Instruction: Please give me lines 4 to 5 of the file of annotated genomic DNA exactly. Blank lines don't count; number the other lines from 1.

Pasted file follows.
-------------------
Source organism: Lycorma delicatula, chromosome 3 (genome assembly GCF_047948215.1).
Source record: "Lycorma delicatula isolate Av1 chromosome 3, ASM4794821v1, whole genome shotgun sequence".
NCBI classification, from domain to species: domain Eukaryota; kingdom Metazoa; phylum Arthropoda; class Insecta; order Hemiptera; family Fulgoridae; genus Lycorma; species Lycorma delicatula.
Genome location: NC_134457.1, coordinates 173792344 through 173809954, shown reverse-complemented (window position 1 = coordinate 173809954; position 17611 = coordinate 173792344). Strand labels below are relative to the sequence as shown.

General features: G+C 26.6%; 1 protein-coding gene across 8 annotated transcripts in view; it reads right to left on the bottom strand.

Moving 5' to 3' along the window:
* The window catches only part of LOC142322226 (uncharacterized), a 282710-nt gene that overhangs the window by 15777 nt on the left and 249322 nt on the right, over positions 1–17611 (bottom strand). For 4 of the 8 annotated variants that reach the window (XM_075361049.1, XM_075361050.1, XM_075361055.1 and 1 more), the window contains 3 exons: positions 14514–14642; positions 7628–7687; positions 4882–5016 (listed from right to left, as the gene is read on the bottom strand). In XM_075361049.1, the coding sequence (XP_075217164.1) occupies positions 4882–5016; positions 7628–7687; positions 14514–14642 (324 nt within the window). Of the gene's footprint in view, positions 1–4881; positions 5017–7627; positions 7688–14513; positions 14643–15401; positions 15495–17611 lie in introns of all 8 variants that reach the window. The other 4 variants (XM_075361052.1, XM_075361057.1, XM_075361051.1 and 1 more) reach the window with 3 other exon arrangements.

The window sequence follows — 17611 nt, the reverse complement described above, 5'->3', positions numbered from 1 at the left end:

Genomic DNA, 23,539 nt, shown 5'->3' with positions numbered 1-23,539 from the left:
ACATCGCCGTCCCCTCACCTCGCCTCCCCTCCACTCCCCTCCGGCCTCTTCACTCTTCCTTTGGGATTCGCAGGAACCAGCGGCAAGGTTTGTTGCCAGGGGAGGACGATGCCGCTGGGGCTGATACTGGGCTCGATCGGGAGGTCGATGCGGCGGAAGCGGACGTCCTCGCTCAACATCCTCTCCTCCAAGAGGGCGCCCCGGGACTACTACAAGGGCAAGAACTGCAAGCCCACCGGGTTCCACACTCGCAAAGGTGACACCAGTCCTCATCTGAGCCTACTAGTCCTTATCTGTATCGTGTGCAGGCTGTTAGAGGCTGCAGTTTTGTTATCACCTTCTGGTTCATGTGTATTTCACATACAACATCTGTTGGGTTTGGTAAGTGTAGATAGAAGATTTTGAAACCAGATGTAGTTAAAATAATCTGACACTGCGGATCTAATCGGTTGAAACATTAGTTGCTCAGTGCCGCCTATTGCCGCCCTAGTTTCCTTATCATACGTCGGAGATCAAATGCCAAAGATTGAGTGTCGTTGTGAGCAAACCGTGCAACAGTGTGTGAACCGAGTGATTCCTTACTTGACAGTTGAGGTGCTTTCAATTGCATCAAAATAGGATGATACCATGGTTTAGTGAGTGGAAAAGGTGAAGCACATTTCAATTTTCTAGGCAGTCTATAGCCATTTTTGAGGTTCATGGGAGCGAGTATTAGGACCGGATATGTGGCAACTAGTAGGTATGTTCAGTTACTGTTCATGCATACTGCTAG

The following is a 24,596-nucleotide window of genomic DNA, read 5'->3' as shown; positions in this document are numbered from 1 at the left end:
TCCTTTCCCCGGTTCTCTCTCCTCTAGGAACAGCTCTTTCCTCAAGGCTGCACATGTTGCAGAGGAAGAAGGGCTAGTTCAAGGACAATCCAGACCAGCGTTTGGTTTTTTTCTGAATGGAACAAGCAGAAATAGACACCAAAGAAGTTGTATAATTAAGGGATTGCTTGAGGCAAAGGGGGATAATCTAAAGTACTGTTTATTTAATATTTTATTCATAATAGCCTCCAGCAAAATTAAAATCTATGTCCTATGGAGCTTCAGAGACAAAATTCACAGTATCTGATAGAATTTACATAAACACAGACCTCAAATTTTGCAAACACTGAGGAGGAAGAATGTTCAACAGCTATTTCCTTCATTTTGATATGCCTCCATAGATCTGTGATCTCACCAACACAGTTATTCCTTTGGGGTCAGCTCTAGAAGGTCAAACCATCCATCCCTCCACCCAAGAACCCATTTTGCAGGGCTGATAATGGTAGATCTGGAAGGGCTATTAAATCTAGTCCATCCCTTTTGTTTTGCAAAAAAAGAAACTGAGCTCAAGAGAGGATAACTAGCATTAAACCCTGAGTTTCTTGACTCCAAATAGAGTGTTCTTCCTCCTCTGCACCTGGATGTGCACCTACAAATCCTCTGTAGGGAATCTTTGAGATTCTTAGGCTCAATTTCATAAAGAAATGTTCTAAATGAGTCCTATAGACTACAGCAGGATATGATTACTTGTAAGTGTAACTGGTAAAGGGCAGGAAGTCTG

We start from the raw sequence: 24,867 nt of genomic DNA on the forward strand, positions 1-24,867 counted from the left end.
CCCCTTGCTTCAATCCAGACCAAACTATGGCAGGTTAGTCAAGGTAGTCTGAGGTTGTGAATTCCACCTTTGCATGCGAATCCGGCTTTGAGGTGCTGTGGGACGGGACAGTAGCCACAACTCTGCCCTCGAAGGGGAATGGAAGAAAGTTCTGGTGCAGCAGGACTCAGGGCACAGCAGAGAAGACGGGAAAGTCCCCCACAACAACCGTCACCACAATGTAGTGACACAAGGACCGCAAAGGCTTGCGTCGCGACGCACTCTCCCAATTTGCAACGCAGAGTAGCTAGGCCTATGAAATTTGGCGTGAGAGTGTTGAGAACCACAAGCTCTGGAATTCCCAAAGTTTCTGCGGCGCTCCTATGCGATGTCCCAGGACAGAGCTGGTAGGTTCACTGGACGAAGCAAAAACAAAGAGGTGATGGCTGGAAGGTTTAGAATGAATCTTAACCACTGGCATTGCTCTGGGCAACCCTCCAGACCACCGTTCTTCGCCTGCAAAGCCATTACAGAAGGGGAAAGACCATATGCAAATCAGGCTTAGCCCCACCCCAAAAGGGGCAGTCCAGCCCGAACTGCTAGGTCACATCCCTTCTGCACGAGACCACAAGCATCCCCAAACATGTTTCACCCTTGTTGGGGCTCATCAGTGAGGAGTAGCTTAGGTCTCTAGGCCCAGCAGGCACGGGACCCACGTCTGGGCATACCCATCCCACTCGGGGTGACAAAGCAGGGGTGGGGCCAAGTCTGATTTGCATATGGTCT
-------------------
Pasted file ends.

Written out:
Genome location: NC_134457.1, coordinates 173792344 through 173809954, shown reverse-complemented (window position 1 = coordinate 173809954; position 17611 = coordinate 173792344). Strand labels below are relative to the sequence as shown.

General features: G+C 26.6%; 1 protein-coding gene across 8 annotated transcripts in view; it reads right to left on the bottom strand.